Sat-ND, 4.1.97

Sat-ND 97-01-04 - Satellite and Media News

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An Ariane 4 rocket is expected to put two satellites into orbit on January 28
-- General Electric's GE 2 and NAHUEL 1, Argentina's first geostationary
satellite. (The two NAHUELs at 71.8W and 75.8 are actually the Canadian birds
ANIK C1 and C2 respectively.) The new satellite will be operated by Nahuelsat,
a company that also involves European investors such as Daimler Benz Aerospace,
Aerospatiale, and Alenia Spazio. 
Thus, it is by no means a coincidence that Nahuelsat expected funds of more
than US$100 million from a pool of EU based banks. The operation, which was
announced in July 1996, was co-ordinated by Dresdner Bank, Credit Lyonnais,
Mediocredito Centrale, and Sao Paolo Ireland.
NAHUEL 1 will be the main rival for PanAmSat in bringing digital TV to Latin
America even though the satellite will also be used for data and voice
communications up to a third of its capacity.
Its footprint will extend from Tierra del Fuego to the USA, while the two
existing NAHUELs cover just two thirds of Argentina's territory. In addition,
Nahuelsat (Argentina) and Brazil's Embratel (operators of the BRASILSAT
satellites) have signed an agreement for joint operations in the Mercosur trade
NAHUEL 1 will have an operational life span of twelve years. Its 18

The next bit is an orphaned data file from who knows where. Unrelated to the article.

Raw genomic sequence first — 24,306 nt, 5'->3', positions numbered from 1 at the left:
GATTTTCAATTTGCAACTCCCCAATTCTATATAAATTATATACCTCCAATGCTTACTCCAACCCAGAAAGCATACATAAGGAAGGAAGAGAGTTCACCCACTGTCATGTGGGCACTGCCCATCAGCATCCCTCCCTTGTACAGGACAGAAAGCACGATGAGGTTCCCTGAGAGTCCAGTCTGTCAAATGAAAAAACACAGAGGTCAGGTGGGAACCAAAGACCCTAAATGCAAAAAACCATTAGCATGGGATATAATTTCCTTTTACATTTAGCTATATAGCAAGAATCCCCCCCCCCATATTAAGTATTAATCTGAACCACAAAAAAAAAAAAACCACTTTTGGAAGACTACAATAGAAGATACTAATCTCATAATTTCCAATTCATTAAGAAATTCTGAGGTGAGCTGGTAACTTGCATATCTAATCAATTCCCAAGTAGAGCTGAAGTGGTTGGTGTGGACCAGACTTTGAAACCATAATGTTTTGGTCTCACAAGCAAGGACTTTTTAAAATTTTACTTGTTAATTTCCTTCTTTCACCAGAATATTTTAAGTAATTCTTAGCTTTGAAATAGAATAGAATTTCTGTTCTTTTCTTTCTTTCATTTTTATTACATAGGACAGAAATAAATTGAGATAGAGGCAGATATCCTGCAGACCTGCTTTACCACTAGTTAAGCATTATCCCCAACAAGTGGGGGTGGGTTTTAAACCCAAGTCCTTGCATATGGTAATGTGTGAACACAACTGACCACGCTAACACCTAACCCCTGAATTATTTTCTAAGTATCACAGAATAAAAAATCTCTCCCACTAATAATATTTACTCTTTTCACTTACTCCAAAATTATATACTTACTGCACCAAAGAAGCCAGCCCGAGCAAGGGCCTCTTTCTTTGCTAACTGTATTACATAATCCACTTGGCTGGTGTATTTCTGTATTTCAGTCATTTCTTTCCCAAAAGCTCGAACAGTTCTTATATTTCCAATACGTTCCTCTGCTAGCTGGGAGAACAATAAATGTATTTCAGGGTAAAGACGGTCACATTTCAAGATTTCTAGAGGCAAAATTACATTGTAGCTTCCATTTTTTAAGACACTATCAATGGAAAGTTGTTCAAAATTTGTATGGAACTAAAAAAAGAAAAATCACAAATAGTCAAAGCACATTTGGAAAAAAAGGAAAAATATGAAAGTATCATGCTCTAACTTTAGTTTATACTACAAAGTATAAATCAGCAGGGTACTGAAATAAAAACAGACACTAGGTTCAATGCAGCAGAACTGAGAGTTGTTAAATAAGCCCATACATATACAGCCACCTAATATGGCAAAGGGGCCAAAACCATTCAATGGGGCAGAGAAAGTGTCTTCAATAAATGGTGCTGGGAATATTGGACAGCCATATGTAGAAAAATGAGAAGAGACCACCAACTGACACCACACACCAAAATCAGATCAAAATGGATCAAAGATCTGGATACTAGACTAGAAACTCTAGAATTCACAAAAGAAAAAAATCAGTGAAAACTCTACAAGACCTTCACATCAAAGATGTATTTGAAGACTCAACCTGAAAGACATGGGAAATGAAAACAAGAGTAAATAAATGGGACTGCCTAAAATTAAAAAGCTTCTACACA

transponders will operate in the Ku band, offering a power of 55 watts each.
The spacecraft will be positioned at 71.8W and is expected to become
operational in March. 
One of its main purposes is the distribution of Television Directa al Hogar
(TDH,) a direct to home TV service. So far it has attracted just 8,000
subscribers for its twelve-channel package that is currently distributed via
NAHUEL C1 (71.8W.) 
When the service was launched back May 1996 (Sat-ND, 9.5.96,) TDH expected
18,000 subscribers at the end of 1996 -- more than twice the actual number.
NAHUEL 1 will enable TDH to extend its capacity, but it remains to be seen
whether this makes the service more attractive. A decoder sells at US$1,000
while the monthly subscription fee is US$28.

The spectre of digital TV keeps haunting well-established broadcasters all over
Europe. Especially public broadcasters that cash in license fees fear for their
market shares as they usually offer just a few TV channels. Can they survive in